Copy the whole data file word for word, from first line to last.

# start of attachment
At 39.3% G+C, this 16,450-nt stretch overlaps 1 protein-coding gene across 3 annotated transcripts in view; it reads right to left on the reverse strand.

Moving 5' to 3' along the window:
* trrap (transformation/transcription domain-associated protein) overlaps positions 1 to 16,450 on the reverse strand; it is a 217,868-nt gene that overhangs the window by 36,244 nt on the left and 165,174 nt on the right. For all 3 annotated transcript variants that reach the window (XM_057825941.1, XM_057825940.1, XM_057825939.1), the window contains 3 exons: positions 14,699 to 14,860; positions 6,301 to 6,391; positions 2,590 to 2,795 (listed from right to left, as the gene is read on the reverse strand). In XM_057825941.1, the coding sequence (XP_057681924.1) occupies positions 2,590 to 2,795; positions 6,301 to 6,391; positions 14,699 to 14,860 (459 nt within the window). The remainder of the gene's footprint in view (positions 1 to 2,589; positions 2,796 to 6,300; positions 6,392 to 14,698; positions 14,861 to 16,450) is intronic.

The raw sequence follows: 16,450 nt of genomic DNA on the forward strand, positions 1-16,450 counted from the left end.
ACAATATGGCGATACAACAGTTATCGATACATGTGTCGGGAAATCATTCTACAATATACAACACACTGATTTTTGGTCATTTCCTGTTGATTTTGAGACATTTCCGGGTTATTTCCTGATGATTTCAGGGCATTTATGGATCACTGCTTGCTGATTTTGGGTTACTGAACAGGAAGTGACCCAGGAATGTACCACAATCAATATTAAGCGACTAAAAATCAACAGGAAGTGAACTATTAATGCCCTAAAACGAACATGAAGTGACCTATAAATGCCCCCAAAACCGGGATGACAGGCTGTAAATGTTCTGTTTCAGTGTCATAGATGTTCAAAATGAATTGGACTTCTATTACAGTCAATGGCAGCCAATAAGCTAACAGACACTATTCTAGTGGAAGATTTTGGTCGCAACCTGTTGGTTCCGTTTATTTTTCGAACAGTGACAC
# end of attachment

At 39.3% G+C, this 16,450-nt stretch overlaps 1 protein-coding gene across 3 annotated transcripts in view; it reads right to left on the reverse strand.

Moving 5' to 3' along the window:
* trrap (transformation/transcription domain-associated protein) overlaps positions 1 to 16,450 on the reverse strand; it is a 217,868-nt gene that overhangs the window by 36,244 nt on the left and 165,174 nt on the right. For all 3 annotated transcript variants that reach the window (XM_057825941.1, XM_057825940.1, XM_057825939.1), the window contains 3 exons: positions 14,699 to 14,860; positions 6,301 to 6,391; positions 2,590 to 2,795 (listed from right to left, as the gene is read on the reverse strand). In XM_057825941.1, the coding sequence (XP_057681924.1) occupies positions 2,590 to 2,795; positions 6,301 to 6,391; positions 14,699 to 14,860 (459 nt within the window). The remainder of the gene's footprint in view (positions 1 to 2,589; positions 2,796 to 6,300; positions 6,392 to 14,698; positions 14,861 to 16,450) is intronic.

The raw sequence follows: 16,450 nt of genomic DNA on the forward strand, positions 1-16,450 counted from the left end.
ACAATATGGCGATACAACAGTTATCGATACATGTGTCGGGAAATCATTCTACAATATACAACACACTGATTTTTGGTCATTTCCTGTTGATTTTGAGACATTTCCGGGTTATTTCCTGATGATTTCAGGGCATTTATGGATCACTGCTTGCTGATTTTGGGTTACTGAACAGGAAGTGACCCAGGAATGTACCACAATCAATATTAAGCGACTAAAAATCAACAGGAAGTGAACTATTAATGCCCTAAAACGAACATGAAGTGACCTATAAATGCCCCCAAAACCGGGATGACAGGCTGTAAATGTTCTGTTTCAGTGTCATAGATGTTCAAAATGAATTGGACTTCTATTACAGTCAATGGCAGCCAATAAGCTAACAGACACTATTCTAGTGGAAGATTTTGGTCGCAACCTGTTGGTTCCGTTTATTTTTCGAACAGTGACAC